State-owned Enterprises

Lending adds increasingly less to Chinese GDP, pressuring Premier Li

Each yuan of debt is adding less to GDP with lumbering state-owned companies like China National Petroleum remaining the big borrowers

PUBLISHED : Friday, 31 May, 2013, 12:00am
UPDATED : Monday, 30 May, 2016, 5:01pm

The mainland economy is proving less responsive to credit, escalating pressure on Premier Li Keqiang to strengthen the role of private enterprise.

The government's broadest measure of credit rose 58 per cent to a record 6.16 trillion yuan (HK$7.8 trillion) in the January-March period, when gross domestic product gained 7.7 per cent, compared with 8.1 per cent a year earlier. Each US$1 in credit firepower added the equivalent of 17 US cents in GDP, down from 29 cents last year and 83 cents in 2007, when global money markets began to freeze.

The diminishing returns to lending heighten focus on the need for what the International Monetary Fund said on Tuesday are "decisive" policy changes in the world's second-largest economy.

Without a refocus away from state-approved projects, Li and President Xi Jinping risk overseeing both a further slowdown in growth and an increase in non-performing loans.

"Less efficient and more highly leveraged borrowers have been kept afloat, tying up credit that could be used to generate more growth," said David Loevinger, a former senior coordinator for China affairs at the US Treasury Department.

"To boost growth, China needs to channel more financing to its private enterprises, which are both more profitable and less leveraged than their state-owned counterparts."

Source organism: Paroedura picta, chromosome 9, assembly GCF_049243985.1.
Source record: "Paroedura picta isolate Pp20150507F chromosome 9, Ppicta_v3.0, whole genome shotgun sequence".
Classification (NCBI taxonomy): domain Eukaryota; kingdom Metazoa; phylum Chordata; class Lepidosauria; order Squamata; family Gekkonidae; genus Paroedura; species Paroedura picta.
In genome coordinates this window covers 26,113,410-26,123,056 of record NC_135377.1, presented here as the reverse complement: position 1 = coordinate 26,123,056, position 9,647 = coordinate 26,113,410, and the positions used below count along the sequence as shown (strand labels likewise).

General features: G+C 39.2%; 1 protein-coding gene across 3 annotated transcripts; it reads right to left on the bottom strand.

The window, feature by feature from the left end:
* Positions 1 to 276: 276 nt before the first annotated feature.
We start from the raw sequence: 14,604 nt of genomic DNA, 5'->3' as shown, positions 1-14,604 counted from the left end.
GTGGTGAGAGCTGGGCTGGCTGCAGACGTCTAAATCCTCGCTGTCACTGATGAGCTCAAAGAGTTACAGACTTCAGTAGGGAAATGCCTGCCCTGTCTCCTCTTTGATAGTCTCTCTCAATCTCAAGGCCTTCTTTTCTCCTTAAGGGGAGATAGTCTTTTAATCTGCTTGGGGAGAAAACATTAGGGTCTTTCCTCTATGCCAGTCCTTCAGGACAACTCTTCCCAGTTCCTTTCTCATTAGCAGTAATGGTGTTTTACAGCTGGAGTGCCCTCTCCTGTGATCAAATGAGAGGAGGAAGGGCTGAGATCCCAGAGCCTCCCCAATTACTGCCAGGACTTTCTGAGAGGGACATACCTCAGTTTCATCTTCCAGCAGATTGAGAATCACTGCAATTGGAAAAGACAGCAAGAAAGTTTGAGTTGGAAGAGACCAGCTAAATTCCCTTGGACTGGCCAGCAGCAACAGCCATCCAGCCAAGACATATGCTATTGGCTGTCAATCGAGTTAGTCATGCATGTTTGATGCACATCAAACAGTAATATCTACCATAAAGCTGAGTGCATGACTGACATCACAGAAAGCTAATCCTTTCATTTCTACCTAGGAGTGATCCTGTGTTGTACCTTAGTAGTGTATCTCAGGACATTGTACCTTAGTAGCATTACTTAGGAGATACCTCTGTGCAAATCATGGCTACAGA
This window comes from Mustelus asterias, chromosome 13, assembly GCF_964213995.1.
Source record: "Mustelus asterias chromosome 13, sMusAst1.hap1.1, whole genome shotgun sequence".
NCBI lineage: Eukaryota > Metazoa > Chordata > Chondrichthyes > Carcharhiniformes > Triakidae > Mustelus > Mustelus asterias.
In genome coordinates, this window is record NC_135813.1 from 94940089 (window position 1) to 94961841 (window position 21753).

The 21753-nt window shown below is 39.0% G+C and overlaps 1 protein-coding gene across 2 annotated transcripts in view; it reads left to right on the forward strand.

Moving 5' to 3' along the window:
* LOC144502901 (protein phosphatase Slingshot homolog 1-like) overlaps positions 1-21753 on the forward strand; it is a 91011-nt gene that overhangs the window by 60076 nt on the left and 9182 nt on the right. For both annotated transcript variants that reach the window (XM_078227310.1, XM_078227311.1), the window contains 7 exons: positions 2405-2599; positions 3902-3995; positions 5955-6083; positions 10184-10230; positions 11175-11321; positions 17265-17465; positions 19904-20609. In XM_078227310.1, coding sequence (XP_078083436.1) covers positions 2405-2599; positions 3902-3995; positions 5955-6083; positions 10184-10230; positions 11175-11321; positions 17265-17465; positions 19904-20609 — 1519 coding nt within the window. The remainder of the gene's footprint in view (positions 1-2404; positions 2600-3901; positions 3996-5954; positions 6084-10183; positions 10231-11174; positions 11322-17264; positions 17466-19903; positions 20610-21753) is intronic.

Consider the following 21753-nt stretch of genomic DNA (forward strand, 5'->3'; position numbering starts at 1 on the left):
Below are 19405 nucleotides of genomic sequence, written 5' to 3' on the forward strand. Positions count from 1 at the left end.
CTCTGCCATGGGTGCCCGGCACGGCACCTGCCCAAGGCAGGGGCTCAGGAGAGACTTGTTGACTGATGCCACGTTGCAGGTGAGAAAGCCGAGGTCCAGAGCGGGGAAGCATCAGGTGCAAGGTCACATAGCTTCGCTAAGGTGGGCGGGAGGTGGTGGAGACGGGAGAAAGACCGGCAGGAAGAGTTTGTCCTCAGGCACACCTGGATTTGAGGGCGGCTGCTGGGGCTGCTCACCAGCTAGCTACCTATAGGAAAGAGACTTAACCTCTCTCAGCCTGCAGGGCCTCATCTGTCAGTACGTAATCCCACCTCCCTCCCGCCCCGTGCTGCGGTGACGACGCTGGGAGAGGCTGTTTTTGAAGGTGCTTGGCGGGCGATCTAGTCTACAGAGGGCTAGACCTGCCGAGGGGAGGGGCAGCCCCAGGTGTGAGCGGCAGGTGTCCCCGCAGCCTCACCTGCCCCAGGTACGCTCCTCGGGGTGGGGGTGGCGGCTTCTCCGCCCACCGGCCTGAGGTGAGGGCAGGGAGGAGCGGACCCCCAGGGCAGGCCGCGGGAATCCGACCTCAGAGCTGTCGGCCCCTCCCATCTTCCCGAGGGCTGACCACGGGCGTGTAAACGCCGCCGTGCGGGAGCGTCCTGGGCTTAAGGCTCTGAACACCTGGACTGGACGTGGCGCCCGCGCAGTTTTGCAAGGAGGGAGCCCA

State enterprises have seen their return on equity fall by half in six years, according to CLSA Asia-Pacific Markets in Hong Kong. The biggest concern from China's credit surge is the money going to companies and state-run enterprises whose performance is deteriorating, Francis Cheung, head of China-Hong Kong strategy, wrote in a report.

Signals from China's bond market, which has expanded 39 per cent so far this year compared with the same period in 2012, indicate businesses are struggling to improve profitability even with greater access to credit.

Borrowing in the debt market by the biggest Chinese companies is more than five times a measure of their operating earnings, twice the leverage ratio in 2007.

State-owned enterprises in energy and power production are among the biggest borrowers, including China National Petroleum, the nation's largest oil producer, and China State Grid, the country's largest power distributor.

Among 102 non-financial companies in the MSCI China Index, total debt over earnings before interest, taxes, depreciation and amortization rose to 5.74 times based on the latest filings through May 28, from 2.49 times in 2007.

One example of what Loevinger, now an emerging-markets analyst in Los Angeles at TCW Group, called "inefficient and leveraged borrowers", may be LDK Solar a maker of solar panels. The company, which cut solar-cell production capacity by 89 per cent last year, said in April it's in the process of getting a new loan facility of about 2 billion yuan.

LDK has debt of US$3.1 billion and has posted seven straight quarterly losses.